The Reading Room

A Dirty, Filthy, Book Review

Book review: A Dirty, Filthy Book: Sex, Scandal, and One Woman's Fight in the Victorian Trial of the Century, by Michael Meyer, Penguin UK
Publication date: February 8 2024
“A very decided stop must be put to this tyrannical interference with our rights.” - Annie Besant
The 1877 obscenity trial that followed Annie Besant and Charles Bradlaugh's distribution of a reprinted birth control manual, The Fruits of Philosophy (1834), caused what would later be dubbed the Streisand Effect. Attempt to suppress information by bringing a court case, and far more people will learn about the very thing you're trying to hide than ever would have discovered it on their own. Besant's own estimate was that the pamphlet, which had quietly been selling 700 copies a year, exploded to over 133,000 copies in two months.

The core fight was not one of contraception, nor even obscenity itself, but morality. If women were allowed to control their own fertility, the argument went, they could engage in sexual immorality without pregnancy, and thus without social consequence. That the pamphlet threw in some token references to marriage was merely a smokescreen – anyone with sixpence could purchase the booklet from a “scampish hawker” in the street (147). If an unmarried woman had that knowledge, she might indulge her passions and choose not to bother with marriage at all. The result would be the corruption and breakdown of moral society.

Besant not only represented herself at her trial, but was the only woman allowed in the courtroom after the opening day. She argued that she was working on behalf of poor women who needed (and begged for) information that would save them from becoming worn out with endless childbearing. For Besant, the issue of access to information was fundamentally one of class. Women of the higher classes could afford to pay more than sixpence for authorised medical textbooks which provided the same facts, so why should poorer women be denied useful knowledge?

Of course, the class situation was more complex. Although it was certainly true that physicians knew ways of impeding pregnancy, Queen Victoria herself was unable to escape the horrors of unfettered fertility. She had nine children in seventeen years, and in a letter to her eldest daughter, admitted to worshipping her husband in the same breath as describing pregnancy as the “shadow side” of marriage (122).

This, the Queen and Empress shared with many of her subjects. Meyer offers a poignant glimpse of the reality that lay behind the sixpenny pamphlet when he comments that in over 650 diaries kept by working-class women of this period, not one “mentioned pleasurable marital sex, only unending seasons of pregnancy and childbirth” (183). For these women, their inability to control how many babies appeared and on what schedule meant constant fear, and a glut of under-nourished children.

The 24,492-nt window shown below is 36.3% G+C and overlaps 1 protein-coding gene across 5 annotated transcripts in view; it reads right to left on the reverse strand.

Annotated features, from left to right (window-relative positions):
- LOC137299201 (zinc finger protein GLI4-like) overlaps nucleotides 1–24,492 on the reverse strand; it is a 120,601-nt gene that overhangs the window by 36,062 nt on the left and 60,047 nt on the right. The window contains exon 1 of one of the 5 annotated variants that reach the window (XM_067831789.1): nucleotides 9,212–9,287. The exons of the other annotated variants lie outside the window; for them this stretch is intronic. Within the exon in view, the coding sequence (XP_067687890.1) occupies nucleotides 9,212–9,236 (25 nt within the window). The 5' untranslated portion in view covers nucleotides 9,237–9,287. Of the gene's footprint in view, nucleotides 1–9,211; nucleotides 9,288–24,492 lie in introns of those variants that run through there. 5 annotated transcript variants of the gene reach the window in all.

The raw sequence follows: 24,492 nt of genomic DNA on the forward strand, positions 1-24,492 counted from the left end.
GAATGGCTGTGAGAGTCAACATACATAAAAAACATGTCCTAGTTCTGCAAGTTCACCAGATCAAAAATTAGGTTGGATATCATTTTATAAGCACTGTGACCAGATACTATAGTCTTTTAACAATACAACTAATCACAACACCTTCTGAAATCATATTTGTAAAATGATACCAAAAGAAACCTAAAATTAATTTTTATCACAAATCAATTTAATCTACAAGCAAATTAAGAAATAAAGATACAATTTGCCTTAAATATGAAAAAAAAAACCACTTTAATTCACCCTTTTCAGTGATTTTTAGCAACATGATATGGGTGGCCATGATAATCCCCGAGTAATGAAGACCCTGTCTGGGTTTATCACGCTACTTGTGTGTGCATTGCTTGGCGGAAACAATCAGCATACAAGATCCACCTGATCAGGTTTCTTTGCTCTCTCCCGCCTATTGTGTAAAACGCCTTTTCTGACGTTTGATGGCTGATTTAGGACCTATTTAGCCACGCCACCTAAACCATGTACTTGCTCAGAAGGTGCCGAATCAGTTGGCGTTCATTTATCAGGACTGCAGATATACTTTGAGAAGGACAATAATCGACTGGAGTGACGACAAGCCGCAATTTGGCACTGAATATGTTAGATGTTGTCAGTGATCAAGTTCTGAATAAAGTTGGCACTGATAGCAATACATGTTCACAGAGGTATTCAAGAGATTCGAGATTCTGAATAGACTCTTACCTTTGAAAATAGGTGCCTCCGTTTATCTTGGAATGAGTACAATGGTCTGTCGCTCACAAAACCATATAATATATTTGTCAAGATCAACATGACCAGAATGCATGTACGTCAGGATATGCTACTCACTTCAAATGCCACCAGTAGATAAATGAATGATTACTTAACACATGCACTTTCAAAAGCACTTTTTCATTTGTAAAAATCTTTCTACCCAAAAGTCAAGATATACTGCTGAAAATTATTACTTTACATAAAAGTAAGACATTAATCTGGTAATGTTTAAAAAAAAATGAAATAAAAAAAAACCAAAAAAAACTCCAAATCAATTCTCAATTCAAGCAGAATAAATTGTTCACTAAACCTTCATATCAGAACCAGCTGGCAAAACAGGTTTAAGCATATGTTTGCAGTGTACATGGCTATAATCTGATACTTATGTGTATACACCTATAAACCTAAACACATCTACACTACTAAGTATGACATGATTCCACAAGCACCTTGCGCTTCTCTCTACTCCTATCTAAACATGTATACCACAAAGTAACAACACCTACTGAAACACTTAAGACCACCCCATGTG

In addition to being an excellent account of the trial and its implications, the book places this episode within its historical, political, and social contexts. It's a cliché to say that the location is a character, but the London of 1877 and beyond surrounds the reader, from birth announcements on the front page of The Times to urchins swarming the converging streets of Seven Dials. Queen Victoria, too, becomes a character; although she never met Annie Besant, and described Charles Bradlaugh as a “a horrible, immoral Atheist”, she's the nominative prosecutor of the court case, and her perceived disgruntlement hangs over the proceedings. Meyer integrates her into the narrative largely through tracking what she was writing in her private diaries, including (plus ça change) concerns about Russian warmongering. (In spite of this, she demonstrated her impeccable abilities as monarch by sending a birthday telegram to Czar Alexander II.)

The trial takes up the middle third of the book, and the subsequent narrative occasionally meanders while Meyer gamely tracks the post-trial lives of Besant and Bradlaugh. Both of them serve as reminders that a lack of religious belief wasn't a private matter, but was considered as potentially damaging to society as knowledge of birth control. Besant passed the five-day entrance exam for London University and was an excellent student, but her atheism eventually led to her expulsion. Bradlaugh became UK's first atheist Member of Parliament, and the conflicts around whether he could affirm his oath, rather than swear, caused an ongoing uproar that at one point saw him imprisoned in a room within Big Ben. It took eight lawsuits (and four elections from his supportive and patient constituency) before Bradlaugh was able to take his seat.
Although the two rebels appear to move in lockstep, their eventual divergence leaves Besant fighting the establishment while Bradlaugh, who at one point was physically thrown out of Parliament, is eventually embraced by Conservatives and Liberals alike. Besant becomes a Fabian socialist, takes up the cause of factory workers in what became known as the Match Girls' Strike, and – in a truly bizarre turnaround – gives up all her former beliefs in favor of mysticism. Her dramatic, crowning gesture? Newly convinced that sex should only be for procreation, she destroys the printing plates of her book on birth control.